In the early part of the 20th century, a young girl stood near her father on the dock of a Polish harbor, a steamer trunk at her feet. Out of her nine siblings, 12-year-old Rose was the child chosen to be sent to the “golden land,” America. Life in Poland was hard, hunger a constant visitor in her home. After much scraping and pinching, her family saved enough for a single one-way ticket to the United States. And Rose, the youngest of the nine, was the lucky one chosen to go.

The yeshivah system of Eastern Europe in the first half of the 20th century suffered great hardship during the economic crises in Europe and the Great Depression of the 1930s in the United States. As institutions with no independent source of income, the pre-war yeshivos were dependent on donations from Jews all over Europe, the United States, and from more distant communities within the Russian empire. Even this source of support diminished as a result of the political, economic, and social changes that took place after the First World War. A number of yeshivos opened offices in the US and established networks of m’shulachim (emissaries) there and in other countries, and these were able to bring in some additional financial support. Nonetheless, despite these various sources of income, the budgets of the yeshivos were always in deficit.

On a broad level, it would appear that, due to his involvement in the incident of the Golden Calf, Aharon HaKohen was somewhat complicit – even if inadvertently – in the entire horrible episode. Yet, as we know, and as Rashi tells us, Aharon asked the people to wait and bring their wives’ jewelry, as his intention was simply to delay, not to encourage.

Many Israelis travel to India after they complete their military service. In the army, these young men and women have to undergo intense training and abide by strict codes of discipline. India provides a mellow antithesis to such a regimen, and beckons to travelers in many ways. Liora and her brother Ayal were two such tourists who took off for India. They traveled together from one tourist attraction to the next, then split up to follow separate trails. Ayal stumbled upon Arachim’s Bayit HaYehudi hostel in India where he enjoyed the hospitality and listened to some fascinating lectures. Drawn to the extensive library, he discovered new concepts that changed his life completely. He eventually opted for a life of Torah and mitzvos.

In 1974, the landscape of kiruv and Jewish outreach changed forever. Rav Noach Weinberg zt”l founded Aish HaTorah, the renowned yeshivah and international organization dedicated to Jewish education for Jews of all stripes. Aish HaTorah strives to ignite a passion within Jews to discover their heritage and instill pride in their faith. The yeshivah is headquartered in the heart of the Jewish Quarter of Jerusalem, directly overlooking the Kosel HaMaaravi. Its rooftop view is the best in the city. It offers a spectacular view of the Temple Mount and Har HaZeisim (Mount of Olives) that is unparalleled by any other vantage point in the city. Many young men and women have gazed out from this scenic spot over the years and felt the stir of inspiration that eventually would lead them down the path to observant Judaism.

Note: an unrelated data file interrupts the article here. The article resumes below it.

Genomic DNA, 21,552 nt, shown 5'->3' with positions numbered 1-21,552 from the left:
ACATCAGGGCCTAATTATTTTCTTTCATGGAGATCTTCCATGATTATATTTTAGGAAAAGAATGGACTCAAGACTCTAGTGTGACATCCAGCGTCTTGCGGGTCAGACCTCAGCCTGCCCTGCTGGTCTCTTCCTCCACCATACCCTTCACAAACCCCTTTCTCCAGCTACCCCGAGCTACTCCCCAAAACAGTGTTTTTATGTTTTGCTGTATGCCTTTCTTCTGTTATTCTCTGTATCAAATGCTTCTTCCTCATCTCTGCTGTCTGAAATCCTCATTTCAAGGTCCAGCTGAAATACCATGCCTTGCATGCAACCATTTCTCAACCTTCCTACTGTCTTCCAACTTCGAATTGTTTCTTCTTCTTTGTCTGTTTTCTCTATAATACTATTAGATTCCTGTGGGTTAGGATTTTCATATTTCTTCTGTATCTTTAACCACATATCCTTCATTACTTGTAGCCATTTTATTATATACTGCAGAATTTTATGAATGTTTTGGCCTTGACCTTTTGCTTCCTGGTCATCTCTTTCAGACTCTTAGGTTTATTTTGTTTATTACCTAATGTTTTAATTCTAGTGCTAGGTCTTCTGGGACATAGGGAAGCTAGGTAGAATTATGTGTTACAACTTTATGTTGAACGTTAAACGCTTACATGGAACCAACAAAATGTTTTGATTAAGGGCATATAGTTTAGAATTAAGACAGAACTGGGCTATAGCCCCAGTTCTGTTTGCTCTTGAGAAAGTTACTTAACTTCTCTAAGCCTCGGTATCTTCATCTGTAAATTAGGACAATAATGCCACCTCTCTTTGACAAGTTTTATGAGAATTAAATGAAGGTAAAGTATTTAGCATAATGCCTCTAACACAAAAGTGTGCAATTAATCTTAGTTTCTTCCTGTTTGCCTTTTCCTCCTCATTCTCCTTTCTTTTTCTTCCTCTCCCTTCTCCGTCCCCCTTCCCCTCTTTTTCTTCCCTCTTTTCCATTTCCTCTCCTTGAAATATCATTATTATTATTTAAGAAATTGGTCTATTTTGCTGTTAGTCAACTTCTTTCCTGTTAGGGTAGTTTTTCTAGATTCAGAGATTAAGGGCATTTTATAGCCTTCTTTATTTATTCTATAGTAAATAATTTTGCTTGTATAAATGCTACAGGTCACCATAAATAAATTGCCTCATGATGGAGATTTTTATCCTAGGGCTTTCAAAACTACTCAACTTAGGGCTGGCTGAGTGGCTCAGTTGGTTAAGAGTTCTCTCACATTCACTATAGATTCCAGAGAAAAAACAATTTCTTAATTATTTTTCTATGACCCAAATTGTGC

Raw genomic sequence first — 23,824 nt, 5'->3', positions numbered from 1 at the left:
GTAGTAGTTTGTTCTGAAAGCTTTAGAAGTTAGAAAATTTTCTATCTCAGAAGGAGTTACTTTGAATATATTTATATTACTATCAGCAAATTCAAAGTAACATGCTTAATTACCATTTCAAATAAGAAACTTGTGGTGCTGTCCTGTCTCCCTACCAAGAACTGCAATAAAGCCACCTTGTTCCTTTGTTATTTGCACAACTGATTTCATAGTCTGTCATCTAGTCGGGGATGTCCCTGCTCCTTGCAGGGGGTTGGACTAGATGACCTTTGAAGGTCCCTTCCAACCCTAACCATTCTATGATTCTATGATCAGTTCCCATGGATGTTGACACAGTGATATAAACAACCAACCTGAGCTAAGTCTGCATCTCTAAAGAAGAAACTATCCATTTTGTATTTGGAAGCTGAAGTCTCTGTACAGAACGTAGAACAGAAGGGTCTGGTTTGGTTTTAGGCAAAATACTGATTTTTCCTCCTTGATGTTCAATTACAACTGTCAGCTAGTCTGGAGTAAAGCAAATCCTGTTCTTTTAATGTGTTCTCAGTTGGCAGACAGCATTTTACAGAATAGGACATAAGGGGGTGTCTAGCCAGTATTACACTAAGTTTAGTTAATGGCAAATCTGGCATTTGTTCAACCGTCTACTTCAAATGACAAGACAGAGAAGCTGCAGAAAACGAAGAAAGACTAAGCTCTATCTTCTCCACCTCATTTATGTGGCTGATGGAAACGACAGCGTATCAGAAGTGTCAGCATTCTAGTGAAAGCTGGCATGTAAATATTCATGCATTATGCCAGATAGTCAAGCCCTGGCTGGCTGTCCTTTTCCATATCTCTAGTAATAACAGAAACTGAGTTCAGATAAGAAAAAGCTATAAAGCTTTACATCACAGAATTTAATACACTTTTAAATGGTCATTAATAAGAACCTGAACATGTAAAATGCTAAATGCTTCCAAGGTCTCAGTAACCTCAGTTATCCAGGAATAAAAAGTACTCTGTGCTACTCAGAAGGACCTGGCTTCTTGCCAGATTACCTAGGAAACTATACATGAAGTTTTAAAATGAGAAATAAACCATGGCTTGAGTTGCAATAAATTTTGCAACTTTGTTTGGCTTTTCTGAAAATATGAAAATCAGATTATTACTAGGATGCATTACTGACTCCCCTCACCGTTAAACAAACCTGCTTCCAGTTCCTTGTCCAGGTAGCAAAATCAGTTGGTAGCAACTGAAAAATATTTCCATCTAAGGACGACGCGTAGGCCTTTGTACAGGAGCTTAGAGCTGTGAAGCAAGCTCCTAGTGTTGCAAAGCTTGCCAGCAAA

Rabbi Alexander (Sender) Linchner z”l, the Founder of Boys Town Jerusalem, was born and raised in the United States right after the turn of the 20th century. He was one of the few American bachurim to study at the great yeshivos of Eastern Europe before the Holocaust. During the course of his studies at the yeshivah at Radin, Poland, he came under the direct, personal influence of the holy Chofetz Chaim, Rav Yisroel Meir Kagan zt”l; and for the rest of his life, he always considered the Chofetz Chaim as his personal mentor. He returned to the United States before the outbreak of World War II, where he became principal at Yeshivah Torah Vodaath, in Brooklyn, New York, working under the guiding hand of his father-in-law, Rav Shraga Feivel Mendlowitz zt”l, who was also the founder of Torah Umesorah, the National Society for Hebrew Day Schools. He and his son-in-law trained and inspired a generation of Jewish educators who founded Jewish day schools in many American Jewish communities, forming the backbone of Jewish education in this country.